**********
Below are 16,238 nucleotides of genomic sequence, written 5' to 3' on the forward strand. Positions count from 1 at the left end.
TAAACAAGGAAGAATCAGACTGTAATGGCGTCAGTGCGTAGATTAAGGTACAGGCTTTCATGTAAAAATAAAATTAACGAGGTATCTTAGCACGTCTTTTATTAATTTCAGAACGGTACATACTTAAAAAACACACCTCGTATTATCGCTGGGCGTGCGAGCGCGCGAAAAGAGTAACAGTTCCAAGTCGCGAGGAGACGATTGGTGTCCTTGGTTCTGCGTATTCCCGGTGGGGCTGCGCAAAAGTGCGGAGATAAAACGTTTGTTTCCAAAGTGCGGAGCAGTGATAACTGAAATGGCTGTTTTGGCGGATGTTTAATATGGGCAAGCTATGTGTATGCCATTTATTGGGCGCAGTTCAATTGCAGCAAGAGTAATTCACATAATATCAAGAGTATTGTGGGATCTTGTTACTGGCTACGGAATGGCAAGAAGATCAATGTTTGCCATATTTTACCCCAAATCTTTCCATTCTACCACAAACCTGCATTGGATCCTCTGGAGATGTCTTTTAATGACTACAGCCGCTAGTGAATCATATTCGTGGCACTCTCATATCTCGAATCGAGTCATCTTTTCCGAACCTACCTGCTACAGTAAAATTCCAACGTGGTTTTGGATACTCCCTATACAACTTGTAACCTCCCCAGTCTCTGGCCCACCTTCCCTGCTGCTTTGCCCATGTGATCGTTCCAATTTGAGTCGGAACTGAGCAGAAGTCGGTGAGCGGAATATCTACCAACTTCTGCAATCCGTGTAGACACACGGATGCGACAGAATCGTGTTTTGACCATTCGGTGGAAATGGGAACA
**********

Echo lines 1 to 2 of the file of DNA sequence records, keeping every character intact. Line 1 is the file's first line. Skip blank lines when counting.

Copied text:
Below are 16,238 nucleotides of genomic sequence, written 5' to 3' on the forward strand. Positions count from 1 at the left end.
TAAACAAGGAAGAATCAGACTGTAATGGCGTCAGTGCGTAGATTAAGGTACAGGCTTTCATGTAAAAATAAAATTAACGAGGTATCTTAGCACGTCTTTTATTAATTTCAGAACGGTACATACTTAAAAAACACACCTCGTATTATCGCTGGGCGTGCGAGCGCGCGAAAAGAGTAACAGTTCCAAGTCGCGAGGAGACGATTGGTGTCCTTGGTTCTGCGTATTCCCGGTGGGGCTGCGCAAAAGTGCGGAGATAAAACGTTTGTTTCCAAAGTGCGGAGCAGTGATAACTGAAATGGCTGTTTTGGCGGATGTTTAATATGGGCAAGCTATGTGTATGCCATTTATTGGGCGCAGTTCAATTGCAGCAAGAGTAATTCACATAATATCAAGAGTATTGTGGGATCTTGTTACTGGCTACGGAATGGCAAGAAGATCAATGTTTGCCATATTTTACCCCAAATCTTTCCATTCTACCACAAACCTGCATTGGATCCTCTGGAGATGTCTTTTAATGACTACAGCCGCTAGTGAATCATATTCGTGGCACTCTCATATCTCGAATCGAGTCATCTTTTCCGAACCTACCTGCTACAGTAAAATTCCAACGTGGTTTTGGATACTCCCTATACAACTTGTAACCTCCCCAGTCTCTGGCCCACCTTCCCTGCTGCTTTGCCCATGTGATCGTTCCAATTTGAGTCGGAACTGAGCAGAAGTCGGTGAGCGGAATATCTACCAACTTCTGCAATCCGTGTAGACACACGGATGCGACAGAATCGTGTTTTGACCATTCGGTGGAAATGGGAACA